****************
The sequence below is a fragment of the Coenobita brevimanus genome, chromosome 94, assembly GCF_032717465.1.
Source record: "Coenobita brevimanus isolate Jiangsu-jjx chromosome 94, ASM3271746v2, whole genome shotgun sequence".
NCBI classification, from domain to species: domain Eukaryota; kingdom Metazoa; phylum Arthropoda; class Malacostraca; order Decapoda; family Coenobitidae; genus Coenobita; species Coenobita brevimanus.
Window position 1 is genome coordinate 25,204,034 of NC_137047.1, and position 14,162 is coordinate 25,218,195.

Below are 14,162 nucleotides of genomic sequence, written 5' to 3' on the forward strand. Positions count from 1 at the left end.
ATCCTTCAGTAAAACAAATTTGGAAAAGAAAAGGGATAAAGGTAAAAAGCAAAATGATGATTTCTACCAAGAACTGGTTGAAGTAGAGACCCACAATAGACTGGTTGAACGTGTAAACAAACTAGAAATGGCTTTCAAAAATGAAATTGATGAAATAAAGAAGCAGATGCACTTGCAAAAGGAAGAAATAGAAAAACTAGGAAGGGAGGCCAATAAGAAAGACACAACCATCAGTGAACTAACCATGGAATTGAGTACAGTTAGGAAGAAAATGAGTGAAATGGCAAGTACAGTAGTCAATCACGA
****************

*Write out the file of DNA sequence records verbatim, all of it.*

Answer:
The sequence below is a fragment of the Coenobita brevimanus genome, chromosome 94, assembly GCF_032717465.1.
Source record: "Coenobita brevimanus isolate Jiangsu-jjx chromosome 94, ASM3271746v2, whole genome shotgun sequence".
NCBI classification, from domain to species: domain Eukaryota; kingdom Metazoa; phylum Arthropoda; class Malacostraca; order Decapoda; family Coenobitidae; genus Coenobita; species Coenobita brevimanus.
Window position 1 is genome coordinate 25,204,034 of NC_137047.1, and position 14,162 is coordinate 25,218,195.

Below are 14,162 nucleotides of genomic sequence, written 5' to 3' on the forward strand. Positions count from 1 at the left end.
ATCCTTCAGTAAAACAAATTTGGAAAAGAAAAGGGATAAAGGTAAAAAGCAAAATGATGATTTCTACCAAGAACTGGTTGAAGTAGAGACCCACAATAGACTGGTTGAACGTGTAAACAAACTAGAAATGGCTTTCAAAAATGAAATTGATGAAATAAAGAAGCAGATGCACTTGCAAAAGGAAGAAATAGAAAAACTAGGAAGGGAGGCCAATAAGAAAGACACAACCATCAGTGAACTAACCATGGAATTGAGTACAGTTAGGAAGAAAATGAGTGAAATGGCAAGTACAGTAGTCAATCACGA